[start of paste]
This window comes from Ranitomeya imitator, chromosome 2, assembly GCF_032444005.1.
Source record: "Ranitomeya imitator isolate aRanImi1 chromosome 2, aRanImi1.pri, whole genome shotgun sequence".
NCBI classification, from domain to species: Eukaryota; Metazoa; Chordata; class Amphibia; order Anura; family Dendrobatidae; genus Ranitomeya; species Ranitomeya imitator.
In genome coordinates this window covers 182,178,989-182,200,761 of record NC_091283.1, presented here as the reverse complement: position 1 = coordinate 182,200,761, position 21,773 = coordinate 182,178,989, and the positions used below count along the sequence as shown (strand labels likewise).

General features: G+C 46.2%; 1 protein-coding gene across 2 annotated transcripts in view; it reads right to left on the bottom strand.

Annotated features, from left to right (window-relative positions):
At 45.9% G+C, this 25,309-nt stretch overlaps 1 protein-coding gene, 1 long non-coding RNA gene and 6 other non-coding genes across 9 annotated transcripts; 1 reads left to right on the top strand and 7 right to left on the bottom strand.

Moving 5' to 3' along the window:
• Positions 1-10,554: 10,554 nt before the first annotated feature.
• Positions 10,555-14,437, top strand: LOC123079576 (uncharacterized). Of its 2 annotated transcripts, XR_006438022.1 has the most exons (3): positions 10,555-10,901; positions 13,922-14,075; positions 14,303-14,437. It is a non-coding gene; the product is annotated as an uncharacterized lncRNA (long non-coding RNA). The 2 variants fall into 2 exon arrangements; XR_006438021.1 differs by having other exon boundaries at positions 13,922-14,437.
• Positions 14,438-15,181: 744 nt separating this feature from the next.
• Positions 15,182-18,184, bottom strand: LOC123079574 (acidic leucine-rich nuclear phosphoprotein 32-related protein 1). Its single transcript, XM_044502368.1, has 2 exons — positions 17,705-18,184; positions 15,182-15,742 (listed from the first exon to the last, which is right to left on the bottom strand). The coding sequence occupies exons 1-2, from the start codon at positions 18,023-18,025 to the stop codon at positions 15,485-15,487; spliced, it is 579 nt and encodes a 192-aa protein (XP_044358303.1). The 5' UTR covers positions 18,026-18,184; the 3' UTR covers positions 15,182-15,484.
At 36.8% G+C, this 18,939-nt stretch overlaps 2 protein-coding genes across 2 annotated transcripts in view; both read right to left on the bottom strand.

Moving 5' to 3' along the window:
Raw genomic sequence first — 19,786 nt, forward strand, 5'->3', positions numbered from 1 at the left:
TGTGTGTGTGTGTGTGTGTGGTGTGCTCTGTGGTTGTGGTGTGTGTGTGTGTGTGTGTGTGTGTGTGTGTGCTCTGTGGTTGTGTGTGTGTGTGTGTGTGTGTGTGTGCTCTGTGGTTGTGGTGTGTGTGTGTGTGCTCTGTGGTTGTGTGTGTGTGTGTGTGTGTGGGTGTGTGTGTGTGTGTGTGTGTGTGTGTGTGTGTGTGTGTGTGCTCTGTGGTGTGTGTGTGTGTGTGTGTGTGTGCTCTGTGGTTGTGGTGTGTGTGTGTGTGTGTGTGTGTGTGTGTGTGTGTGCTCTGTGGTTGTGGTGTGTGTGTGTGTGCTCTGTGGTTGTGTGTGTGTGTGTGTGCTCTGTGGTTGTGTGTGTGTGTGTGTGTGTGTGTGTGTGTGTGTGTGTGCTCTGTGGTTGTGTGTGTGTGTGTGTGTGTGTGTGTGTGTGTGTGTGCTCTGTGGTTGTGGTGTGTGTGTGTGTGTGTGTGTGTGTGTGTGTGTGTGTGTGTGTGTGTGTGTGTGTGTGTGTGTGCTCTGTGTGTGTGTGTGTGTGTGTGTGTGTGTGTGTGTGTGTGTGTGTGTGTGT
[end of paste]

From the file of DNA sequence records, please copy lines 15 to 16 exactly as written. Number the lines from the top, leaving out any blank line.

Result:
Raw genomic sequence first — 19,786 nt, forward strand, 5'->3', positions numbered from 1 at the left:
TGTGTGTGTGTGTGTGTGTGGTGTGCTCTGTGGTTGTGGTGTGTGTGTGTGTGTGTGTGTGTGTGTGTGTGCTCTGTGGTTGTGTGTGTGTGTGTGTGTGTGTGTGTGCTCTGTGGTTGTGGTGTGTGTGTGTGTGCTCTGTGGTTGTGTGTGTGTGTGTGTGTGTGGGTGTGTGTGTGTGTGTGTGTGTGTGTGTGTGTGTGTGTGTGTGCTCTGTGGTGTGTGTGTGTGTGTGTGTGTGTGCTCTGTGGTTGTGGTGTGTGTGTGTGTGTGTGTGTGTGTGTGTGTGTGTGCTCTGTGGTTGTGGTGTGTGTGTGTGTGCTCTGTGGTTGTGTGTGTGTGTGTGTGCTCTGTGGTTGTGTGTGTGTGTGTGTGTGTGTGTGTGTGTGTGTGTGTGCTCTGTGGTTGTGTGTGTGTGTGTGTGTGTGTGTGTGTGTGTGTGTGCTCTGTGGTTGTGGTGTGTGTGTGTGTGTGTGTGTGTGTGTGTGTGTGTGTGTGTGTGTGTGTGTGTGTGTGTGTGTGCTCTGTGTGTGTGTGTGTGTGTGTGTGTGTGTGTGTGTGTGTGTGTGTGTGTGT